Participants received instruction and were made to stand on the floor between the postural grid. The plumb line with arm crossed across the chest and hand touching the shoulders with the feet positioned together, forming a narrow support base. The participants were encouraged to maintain the position for 30 s.

A 12-inch height polyethylene foam with a density of 0.88–0.96 g/cm3 was used. The dome provides a blockage in the sensory input by blocking the peripheral vision and introduces the sway. A readily available helmet was used, which was prechecked and standardized.

Statistical analysis

The procedures were recorded in the required three phases, and Kinovea version 0.8.26 software was used to analyze the sway angle, distance, and the number of sways by keeping the plumb line and postural chart as a reference point. The data obtained from the Kinovea software were plotted in Microsoft Excel and analyzed using SPSS version 17.00 for the range, the mean and standard deviation of sway angle, sway length, and sway count (number per 30 s).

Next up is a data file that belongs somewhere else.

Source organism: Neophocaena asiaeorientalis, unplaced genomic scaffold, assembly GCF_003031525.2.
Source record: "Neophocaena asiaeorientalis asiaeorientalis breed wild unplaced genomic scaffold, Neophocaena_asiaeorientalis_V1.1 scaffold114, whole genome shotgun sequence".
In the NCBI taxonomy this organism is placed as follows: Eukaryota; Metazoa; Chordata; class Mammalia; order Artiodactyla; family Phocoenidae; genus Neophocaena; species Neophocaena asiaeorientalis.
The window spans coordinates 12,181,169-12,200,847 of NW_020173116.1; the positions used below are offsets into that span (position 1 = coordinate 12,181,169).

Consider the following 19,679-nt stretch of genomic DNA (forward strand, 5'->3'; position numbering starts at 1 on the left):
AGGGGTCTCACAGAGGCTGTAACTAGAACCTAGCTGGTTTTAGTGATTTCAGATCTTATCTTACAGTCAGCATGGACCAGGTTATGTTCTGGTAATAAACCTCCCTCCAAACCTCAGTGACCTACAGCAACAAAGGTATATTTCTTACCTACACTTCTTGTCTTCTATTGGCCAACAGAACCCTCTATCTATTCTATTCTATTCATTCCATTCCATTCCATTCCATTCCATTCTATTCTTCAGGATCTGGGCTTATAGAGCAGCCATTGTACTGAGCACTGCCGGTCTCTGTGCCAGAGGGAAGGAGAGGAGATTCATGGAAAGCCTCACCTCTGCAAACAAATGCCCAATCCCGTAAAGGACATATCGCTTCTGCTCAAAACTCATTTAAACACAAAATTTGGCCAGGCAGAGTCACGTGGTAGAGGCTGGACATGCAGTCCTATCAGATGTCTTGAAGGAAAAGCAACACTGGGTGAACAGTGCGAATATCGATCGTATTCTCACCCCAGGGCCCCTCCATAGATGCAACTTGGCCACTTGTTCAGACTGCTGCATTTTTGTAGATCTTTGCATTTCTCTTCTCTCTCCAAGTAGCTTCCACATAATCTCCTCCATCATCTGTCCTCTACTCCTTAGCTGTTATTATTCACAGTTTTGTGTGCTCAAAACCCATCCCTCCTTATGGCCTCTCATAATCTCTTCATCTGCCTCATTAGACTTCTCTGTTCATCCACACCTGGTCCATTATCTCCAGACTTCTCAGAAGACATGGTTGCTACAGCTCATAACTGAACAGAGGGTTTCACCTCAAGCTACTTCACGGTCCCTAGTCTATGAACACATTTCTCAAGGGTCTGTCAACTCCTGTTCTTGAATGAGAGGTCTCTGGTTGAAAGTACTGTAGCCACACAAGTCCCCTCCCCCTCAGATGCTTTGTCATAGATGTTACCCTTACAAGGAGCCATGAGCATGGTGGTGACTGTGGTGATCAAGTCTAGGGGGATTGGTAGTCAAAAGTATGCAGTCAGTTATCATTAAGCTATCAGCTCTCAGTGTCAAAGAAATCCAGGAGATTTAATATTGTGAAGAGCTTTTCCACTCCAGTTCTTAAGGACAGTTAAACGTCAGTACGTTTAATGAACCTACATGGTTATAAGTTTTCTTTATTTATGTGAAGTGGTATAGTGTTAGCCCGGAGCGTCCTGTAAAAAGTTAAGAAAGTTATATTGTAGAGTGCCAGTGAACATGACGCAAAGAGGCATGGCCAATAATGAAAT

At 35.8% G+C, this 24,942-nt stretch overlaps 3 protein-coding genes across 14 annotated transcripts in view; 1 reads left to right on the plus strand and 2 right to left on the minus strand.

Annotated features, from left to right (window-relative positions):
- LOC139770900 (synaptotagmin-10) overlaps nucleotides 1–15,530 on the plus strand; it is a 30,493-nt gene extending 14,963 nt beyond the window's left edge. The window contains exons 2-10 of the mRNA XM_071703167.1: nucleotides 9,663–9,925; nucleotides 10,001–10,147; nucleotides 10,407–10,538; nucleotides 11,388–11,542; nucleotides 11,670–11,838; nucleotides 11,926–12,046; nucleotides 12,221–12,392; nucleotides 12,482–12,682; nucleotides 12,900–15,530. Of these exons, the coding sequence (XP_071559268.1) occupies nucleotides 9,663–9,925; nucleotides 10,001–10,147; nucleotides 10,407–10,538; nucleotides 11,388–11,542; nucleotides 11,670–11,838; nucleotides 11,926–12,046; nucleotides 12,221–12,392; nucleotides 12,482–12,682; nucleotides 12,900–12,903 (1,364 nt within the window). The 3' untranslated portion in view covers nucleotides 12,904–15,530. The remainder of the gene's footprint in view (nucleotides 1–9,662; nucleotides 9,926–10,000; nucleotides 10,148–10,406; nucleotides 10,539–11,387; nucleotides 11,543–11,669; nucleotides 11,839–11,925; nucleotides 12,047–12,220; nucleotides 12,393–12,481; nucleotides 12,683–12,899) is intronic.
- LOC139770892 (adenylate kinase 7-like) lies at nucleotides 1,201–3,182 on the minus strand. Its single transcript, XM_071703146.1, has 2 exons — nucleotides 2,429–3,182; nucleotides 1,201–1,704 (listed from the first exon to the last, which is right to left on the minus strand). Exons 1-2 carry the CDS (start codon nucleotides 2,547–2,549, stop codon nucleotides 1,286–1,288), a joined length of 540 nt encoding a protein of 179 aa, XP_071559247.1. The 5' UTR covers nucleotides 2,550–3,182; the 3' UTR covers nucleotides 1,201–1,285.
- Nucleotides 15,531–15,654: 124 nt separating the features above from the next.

Results Top

Seventy-six (n = 76) participated in the study with a mean age of 21.5 ± 1.5 years. Fifty were female participants with the mean age of 22 ± 1.2 and 26 male participants with the mean age of 22.6 ± 1.7. The sway variations were analyzed in the AP and ML sway angle measured in degrees, AP sway distance in millimeters, and Number of AP sway per 30 s in digits. This was carried out in six phased with EO, EC, stable platform, and foam. The normative range for the typical adult participants is depicted in [Table 1].